A Quick Guide to Growing Plants in Coco Coir

By Barbara H. Shaw
Published: October 9, 2017 | Last updated: May 4, 2021 10:28:55
Key Takeaways

Coir is commonly used in hydroponic media. Here’s a bit more about where it comes from and how to use it in your growroom.

Coco coir is a natural product made from the inner fiber of the thick husk that surrounds a coconut. It’s rot-resistant, durable, and lightweight. These characteristics perfectly serve the species, Cocos nucifera, because they help coconut trees find new habitats by allowing the giant seeds float across the sea to distant beaches.


Most imported coir comes from the southern coast of India and from nearby Sri Lanka, where it’s a byproduct of harvesting coconuts for food and fiber. Inexpensive and sold in compacted bricks, coir is used to make products like thick doormats, brushes, rope, upholstery-stuffing, and planting baskets. It is also increasing popular as a soil amendment.

Coir has some nice advantages as a soil amendment. (In soil mixes, use up to 40 per cent coir fiber.) It lasts longer, and it’s naturally free of bacteria, plant disease, fungal spores, weeds, seeds, and pathogens.


Coir has great water-holding capacity, too. It holds 30 per cent more water and is easier to rewet than peat moss. In addition, it creates airspace and allows better drainage in formerly compacted soils. In loose, sandy soils it holds nutrients to prevent them washing out.

Coir is also slightly alkaline, with a pH of 5.8–6.8. This reduces the need to usedolomite lime to neutralize acidic soil in the garden. The pH is ideal for release of its nutrients to roots. Coir is rich in potassium and micronutrients, including iron, manganese, zinc, and copper.

The high potassium content means that a gardener could use a fertilizer lower in potassium and still get good results. The other nutrients are a bonus; kind of like adding a vitamin pill to their diet. Because the pH of coir is more neutral than that of peat, some gardeners may find that coir does not work as well for acid-loving plants, such as azaleas and blueberries.


Coir can also be far more user-friendly than peat moss or rockwool. Rockwool, which was used for insulation before the creation of fiberglass batts or rigid foams, can lead to tiny particles getting into a grower’s eyes, mouth, nose, and lungs if proper protection isn’t worn.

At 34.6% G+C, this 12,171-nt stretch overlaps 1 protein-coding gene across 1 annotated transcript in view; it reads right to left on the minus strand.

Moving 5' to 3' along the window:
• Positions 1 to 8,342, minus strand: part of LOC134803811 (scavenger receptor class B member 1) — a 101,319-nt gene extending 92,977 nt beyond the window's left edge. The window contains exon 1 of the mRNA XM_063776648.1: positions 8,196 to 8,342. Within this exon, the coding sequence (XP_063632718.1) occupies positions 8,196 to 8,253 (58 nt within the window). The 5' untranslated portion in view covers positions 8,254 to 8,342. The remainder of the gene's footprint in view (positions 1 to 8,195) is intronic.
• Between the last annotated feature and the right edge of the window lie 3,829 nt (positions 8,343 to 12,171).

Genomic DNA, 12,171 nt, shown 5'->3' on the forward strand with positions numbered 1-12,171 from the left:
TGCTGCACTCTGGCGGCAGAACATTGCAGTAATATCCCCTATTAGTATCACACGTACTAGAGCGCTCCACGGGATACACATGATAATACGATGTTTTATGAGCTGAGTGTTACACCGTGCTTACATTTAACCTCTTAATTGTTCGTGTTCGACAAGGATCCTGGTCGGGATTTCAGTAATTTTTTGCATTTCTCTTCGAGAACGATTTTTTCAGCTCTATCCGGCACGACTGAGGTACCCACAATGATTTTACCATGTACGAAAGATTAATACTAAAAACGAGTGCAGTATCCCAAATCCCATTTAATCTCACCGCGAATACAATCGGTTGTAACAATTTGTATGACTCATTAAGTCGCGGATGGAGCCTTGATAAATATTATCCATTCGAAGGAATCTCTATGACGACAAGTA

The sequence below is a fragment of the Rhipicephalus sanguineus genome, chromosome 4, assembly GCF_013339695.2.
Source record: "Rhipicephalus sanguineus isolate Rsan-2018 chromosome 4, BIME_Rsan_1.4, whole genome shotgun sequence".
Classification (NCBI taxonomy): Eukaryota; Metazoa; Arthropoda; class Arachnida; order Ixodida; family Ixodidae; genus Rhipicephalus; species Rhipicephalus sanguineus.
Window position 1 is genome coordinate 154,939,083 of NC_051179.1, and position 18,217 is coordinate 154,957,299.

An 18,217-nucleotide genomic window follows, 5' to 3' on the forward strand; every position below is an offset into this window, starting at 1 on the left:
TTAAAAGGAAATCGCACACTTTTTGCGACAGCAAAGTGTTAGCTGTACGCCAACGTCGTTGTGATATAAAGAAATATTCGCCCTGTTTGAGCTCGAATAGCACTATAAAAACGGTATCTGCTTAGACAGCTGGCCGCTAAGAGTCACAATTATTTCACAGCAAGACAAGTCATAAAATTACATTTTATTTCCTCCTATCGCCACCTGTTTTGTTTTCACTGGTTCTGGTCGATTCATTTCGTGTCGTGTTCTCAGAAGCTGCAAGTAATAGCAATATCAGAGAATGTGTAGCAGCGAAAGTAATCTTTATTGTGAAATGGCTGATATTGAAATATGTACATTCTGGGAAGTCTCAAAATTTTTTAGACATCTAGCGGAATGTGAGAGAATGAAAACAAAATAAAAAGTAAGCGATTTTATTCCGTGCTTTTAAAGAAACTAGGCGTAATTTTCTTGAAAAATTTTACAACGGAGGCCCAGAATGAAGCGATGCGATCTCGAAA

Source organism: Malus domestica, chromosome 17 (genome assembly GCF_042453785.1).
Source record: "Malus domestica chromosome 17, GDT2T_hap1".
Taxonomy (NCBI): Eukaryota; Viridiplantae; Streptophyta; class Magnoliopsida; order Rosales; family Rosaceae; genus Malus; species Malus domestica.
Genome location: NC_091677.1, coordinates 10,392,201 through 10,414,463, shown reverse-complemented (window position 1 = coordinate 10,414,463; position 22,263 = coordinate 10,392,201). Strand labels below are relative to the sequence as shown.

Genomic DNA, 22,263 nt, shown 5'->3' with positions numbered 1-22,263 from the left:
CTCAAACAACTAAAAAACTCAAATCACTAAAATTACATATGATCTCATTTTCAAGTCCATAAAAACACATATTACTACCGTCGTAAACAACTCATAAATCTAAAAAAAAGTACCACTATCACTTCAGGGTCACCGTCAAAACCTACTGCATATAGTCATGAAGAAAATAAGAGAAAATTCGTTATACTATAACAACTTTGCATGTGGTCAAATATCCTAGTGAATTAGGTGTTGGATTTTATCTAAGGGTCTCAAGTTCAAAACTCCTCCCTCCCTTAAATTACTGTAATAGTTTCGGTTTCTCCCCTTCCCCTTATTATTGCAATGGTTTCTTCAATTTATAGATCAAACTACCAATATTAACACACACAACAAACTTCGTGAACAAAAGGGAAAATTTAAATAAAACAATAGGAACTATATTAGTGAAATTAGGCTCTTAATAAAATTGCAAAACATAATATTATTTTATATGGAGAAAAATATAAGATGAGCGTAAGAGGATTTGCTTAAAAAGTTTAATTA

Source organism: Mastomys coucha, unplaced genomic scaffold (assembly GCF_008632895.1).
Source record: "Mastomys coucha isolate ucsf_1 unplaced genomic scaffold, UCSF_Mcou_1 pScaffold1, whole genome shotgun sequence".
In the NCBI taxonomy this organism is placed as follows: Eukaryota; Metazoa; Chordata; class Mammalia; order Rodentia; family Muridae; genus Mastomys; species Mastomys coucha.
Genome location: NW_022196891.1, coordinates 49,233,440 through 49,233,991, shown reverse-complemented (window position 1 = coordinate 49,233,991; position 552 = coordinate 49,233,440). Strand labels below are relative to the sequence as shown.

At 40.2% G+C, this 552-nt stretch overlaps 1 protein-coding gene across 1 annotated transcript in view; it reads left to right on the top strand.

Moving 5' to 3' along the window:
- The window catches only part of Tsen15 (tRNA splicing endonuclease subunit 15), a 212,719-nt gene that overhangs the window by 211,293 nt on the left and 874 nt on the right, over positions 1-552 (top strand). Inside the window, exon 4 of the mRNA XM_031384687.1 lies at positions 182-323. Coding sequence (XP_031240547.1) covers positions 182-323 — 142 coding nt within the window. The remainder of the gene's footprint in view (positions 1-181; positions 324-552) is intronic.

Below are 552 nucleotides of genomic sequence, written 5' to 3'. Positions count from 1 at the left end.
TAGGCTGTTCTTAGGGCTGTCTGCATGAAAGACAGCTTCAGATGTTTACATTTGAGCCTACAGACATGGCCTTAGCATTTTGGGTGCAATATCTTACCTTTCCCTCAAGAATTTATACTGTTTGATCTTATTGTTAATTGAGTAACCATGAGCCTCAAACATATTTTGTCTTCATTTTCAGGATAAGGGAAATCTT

It also requires a lot of energy to produce and take a long time to degrade when trashed. Peat moss is healthier, but mining peat disrupts wetland bog environments. As mentioned above, coir, on the other hand, is renewable.


Before use, compressed coir bricks must be soaked in a big container as they expand five to seven times in volume. A five-kilogram block, rock hard and impossible to cut, turns into 60 liters of fiber. A knee-high bucket per block works well, and a child’s inflatable wading pool is perfect for large bales. Soak the bricks for an hour, or overnight, then pull and tease it apart. Any coir you don’t use will retain its properties for many years, so just store it in a dry place.

Of course, coir is not perfect for all growing purposes. It tends to build up salt levels over time, so try to find coir labeled as “low-salt.” Also, if substituting coir for another amendment, be aware of the differences if produces. You might also need to increase nitrogen and decrease potassium when fertilizing. Still, don’t hesitate to try coir. It’s low cost, good for the environment, and can solve some grow media issues.


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Written by Barbara H. Shaw

Profile Picture of Barbara H. Shaw

Barbara Shaw gardens, writes, and makes junk art in Oregon. She earned degrees in zoology, physiology, and journalism, and writes about science, health, growing things, and energy management. She also delights in reading, cooking, photography, eco-travel and has visited 60 countries. Married to a sports journalist, she embraces being a grandmother.

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